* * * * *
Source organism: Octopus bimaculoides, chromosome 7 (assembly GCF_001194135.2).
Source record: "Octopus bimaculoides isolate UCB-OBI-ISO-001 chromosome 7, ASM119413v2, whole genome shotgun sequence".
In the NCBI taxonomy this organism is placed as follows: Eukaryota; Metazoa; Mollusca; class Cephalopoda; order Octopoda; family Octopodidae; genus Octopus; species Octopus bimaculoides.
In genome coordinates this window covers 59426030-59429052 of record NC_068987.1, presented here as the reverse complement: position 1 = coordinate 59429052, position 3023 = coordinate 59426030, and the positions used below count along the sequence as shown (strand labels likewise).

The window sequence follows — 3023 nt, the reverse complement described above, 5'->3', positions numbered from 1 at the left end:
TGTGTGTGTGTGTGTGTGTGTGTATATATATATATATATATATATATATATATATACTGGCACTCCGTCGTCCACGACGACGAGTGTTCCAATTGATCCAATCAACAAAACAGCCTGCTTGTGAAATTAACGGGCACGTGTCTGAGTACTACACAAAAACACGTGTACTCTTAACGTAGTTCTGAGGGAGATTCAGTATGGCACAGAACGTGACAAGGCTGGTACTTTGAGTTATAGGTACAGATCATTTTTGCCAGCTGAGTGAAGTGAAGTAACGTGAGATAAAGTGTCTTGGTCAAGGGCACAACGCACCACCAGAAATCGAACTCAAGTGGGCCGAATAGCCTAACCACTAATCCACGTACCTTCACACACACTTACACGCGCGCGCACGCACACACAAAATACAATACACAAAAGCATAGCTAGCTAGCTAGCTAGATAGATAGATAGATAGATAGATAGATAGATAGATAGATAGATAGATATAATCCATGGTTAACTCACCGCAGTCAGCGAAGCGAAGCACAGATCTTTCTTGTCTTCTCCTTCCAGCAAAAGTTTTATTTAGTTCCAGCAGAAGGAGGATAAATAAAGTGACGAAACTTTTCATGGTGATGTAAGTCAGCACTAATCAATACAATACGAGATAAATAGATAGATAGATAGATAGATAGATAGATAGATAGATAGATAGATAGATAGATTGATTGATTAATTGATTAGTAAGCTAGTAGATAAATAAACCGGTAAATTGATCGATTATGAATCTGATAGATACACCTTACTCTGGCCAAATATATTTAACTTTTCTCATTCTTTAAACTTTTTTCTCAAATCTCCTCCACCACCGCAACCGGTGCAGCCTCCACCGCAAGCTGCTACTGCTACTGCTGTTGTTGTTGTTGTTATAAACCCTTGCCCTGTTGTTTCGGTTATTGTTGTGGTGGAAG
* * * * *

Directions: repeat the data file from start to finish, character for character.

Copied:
Source organism: Octopus bimaculoides, chromosome 7 (assembly GCF_001194135.2).
Source record: "Octopus bimaculoides isolate UCB-OBI-ISO-001 chromosome 7, ASM119413v2, whole genome shotgun sequence".
In the NCBI taxonomy this organism is placed as follows: Eukaryota; Metazoa; Mollusca; class Cephalopoda; order Octopoda; family Octopodidae; genus Octopus; species Octopus bimaculoides.
In genome coordinates this window covers 59426030-59429052 of record NC_068987.1, presented here as the reverse complement: position 1 = coordinate 59429052, position 3023 = coordinate 59426030, and the positions used below count along the sequence as shown (strand labels likewise).

The window sequence follows — 3023 nt, the reverse complement described above, 5'->3', positions numbered from 1 at the left end:
TGTGTGTGTGTGTGTGTGTGTGTATATATATATATATATATATATATATATATATACTGGCACTCCGTCGTCCACGACGACGAGTGTTCCAATTGATCCAATCAACAAAACAGCCTGCTTGTGAAATTAACGGGCACGTGTCTGAGTACTACACAAAAACACGTGTACTCTTAACGTAGTTCTGAGGGAGATTCAGTATGGCACAGAACGTGACAAGGCTGGTACTTTGAGTTATAGGTACAGATCATTTTTGCCAGCTGAGTGAAGTGAAGTAACGTGAGATAAAGTGTCTTGGTCAAGGGCACAACGCACCACCAGAAATCGAACTCAAGTGGGCCGAATAGCCTAACCACTAATCCACGTACCTTCACACACACTTACACGCGCGCGCACGCACACACAAAATACAATACACAAAAGCATAGCTAGCTAGCTAGCTAGATAGATAGATAGATAGATAGATAGATAGATAGATAGATAGATAGATATAATCCATGGTTAACTCACCGCAGTCAGCGAAGCGAAGCACAGATCTTTCTTGTCTTCTCCTTCCAGCAAAAGTTTTATTTAGTTCCAGCAGAAGGAGGATAAATAAAGTGACGAAACTTTTCATGGTGATGTAAGTCAGCACTAATCAATACAATACGAGATAAATAGATAGATAGATAGATAGATAGATAGATAGATAGATAGATAGATAGATAGATTGATTGATTAATTGATTAGTAAGCTAGTAGATAAATAAACCGGTAAATTGATCGATTATGAATCTGATAGATACACCTTACTCTGGCCAAATATATTTAACTTTTCTCATTCTTTAAACTTTTTTCTCAAATCTCCTCCACCACCGCAACCGGTGCAGCCTCCACCGCAAGCTGCTACTGCTACTGCTGTTGTTGTTGTTGTTATAAACCCTTGCCCTGTTGTTTCGGTTATTGTTGTGGTGGAAG